The Bigger Picture: Visual Archives and the Smithsonian
Both Sides Now
Most of us know what it’s like to be the subject of a photograph and to take one, to be seen and to see. But some of us, due to unusual circumstances, know more about that than others. In her 1984 autobiography, Knock Wood, Candice Bergen wrote with insight about the ways photography impacted her life, for better and worse. As one of the 1950s most frequently photographed celebrity offspring, and later as a movie and television star, much of Bergen’s success comes from knowing how to navigate a world defined and shaped by images. That’s why we invited her to be part of click!.
Bergen zeroes in on the period in her life time, starting in the late 1960s, when she decided to position herself on the other side of the camera’s lens, as a photographer. Having grown up in awe of photojournalists like Robert Capa and Margaret Bourke White, and after meeting Mary Ellen Mark in college, Bergen bought her first camera with money from modeling assignments, thinking that photography might provide her with a more direct and authentic way to engage with the world than her work as a model and young movie star did. If, for a few years, Bergen chose to describe herself as a photojournalist on her passport, it was because she felt that the “truth” of photography could help her sort out the “untruth” of filmmaking and celebrity.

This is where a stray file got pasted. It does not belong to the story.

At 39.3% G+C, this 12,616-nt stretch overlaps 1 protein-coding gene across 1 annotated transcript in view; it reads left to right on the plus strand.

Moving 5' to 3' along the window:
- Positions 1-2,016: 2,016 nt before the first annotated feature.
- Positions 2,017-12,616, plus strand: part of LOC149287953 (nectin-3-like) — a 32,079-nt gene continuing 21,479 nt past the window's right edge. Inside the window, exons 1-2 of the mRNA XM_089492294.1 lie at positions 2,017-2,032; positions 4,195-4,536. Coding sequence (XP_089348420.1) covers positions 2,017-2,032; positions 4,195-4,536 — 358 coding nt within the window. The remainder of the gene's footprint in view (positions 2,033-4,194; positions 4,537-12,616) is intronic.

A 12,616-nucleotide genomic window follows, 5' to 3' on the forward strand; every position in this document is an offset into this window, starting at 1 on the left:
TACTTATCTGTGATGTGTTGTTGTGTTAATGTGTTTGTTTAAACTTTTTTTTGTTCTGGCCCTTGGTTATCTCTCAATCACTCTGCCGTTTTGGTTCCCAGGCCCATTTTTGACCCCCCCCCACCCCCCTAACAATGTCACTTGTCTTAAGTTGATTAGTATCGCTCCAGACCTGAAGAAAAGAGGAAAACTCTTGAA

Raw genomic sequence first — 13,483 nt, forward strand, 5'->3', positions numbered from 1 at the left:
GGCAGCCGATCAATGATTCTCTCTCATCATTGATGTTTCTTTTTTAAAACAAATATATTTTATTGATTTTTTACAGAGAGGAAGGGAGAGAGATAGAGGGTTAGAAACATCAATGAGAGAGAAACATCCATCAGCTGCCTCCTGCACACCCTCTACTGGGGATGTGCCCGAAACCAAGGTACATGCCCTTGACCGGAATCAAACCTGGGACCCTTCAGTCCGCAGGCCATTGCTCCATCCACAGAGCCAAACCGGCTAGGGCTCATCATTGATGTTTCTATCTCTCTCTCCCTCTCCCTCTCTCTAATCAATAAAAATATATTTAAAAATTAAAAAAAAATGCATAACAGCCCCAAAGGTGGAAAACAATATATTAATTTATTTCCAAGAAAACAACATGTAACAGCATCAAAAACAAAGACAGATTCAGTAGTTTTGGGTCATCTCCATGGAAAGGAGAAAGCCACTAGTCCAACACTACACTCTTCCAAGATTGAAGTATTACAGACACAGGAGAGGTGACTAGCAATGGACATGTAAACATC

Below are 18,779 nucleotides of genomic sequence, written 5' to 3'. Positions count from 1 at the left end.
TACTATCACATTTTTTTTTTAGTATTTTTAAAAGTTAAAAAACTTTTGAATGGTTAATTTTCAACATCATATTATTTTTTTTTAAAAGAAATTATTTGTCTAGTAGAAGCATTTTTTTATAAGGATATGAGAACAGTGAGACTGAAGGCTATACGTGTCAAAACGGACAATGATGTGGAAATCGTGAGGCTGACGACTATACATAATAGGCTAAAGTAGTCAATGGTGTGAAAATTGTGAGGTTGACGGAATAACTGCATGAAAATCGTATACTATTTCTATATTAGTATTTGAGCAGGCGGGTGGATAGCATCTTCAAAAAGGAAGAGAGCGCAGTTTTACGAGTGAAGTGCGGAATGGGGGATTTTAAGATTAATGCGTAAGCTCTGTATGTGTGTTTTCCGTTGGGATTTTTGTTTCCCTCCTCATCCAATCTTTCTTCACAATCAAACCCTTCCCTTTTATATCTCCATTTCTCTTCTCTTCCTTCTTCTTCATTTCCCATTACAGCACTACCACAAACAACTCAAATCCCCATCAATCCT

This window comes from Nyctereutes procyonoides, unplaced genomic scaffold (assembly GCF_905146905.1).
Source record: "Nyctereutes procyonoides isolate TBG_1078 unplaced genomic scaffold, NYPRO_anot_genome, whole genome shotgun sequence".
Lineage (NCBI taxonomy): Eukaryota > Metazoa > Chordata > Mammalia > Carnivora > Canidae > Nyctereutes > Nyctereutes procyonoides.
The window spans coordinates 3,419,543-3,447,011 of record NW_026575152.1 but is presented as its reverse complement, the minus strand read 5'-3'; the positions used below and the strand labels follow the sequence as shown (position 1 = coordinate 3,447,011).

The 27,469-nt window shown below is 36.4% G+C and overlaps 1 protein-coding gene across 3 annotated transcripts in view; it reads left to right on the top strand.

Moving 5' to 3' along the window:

Not surprisingly, and given how the media works, as Bergen’s visibility and celebrity rose so did opportunities for her to make and publish photographs. In the 1970s, and during the rise of what was called the “new journalism,” media outlets eagerly engaged contributors like Bergen, to bring their subjective perspectives to the work of recording and responding to the tumultuous cultural change of the time. Bergen was commissioned to write articles for, and publish images in magazines such as LIFE, Esquire, New York, Ladies Home Journal, and Cosmopolitan, and to produce photographic projects for The Today Show and NBC Sports.
With humor and self-deprecating honesty, Bergen describes not only how her interest in photography began, but how and why it ended, once she realized that taking pictures—which had once seemed like the best way for her to see, engage with, and record the world—had become a passionate diversion. To read her story, click here . . .